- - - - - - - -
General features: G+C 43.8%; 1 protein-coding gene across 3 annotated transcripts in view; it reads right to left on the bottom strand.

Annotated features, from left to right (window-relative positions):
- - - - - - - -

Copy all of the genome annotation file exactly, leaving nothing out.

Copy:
General features: G+C 43.8%; 1 protein-coding gene across 3 annotated transcripts in view; it reads right to left on the bottom strand.

Annotated features, from left to right (window-relative positions):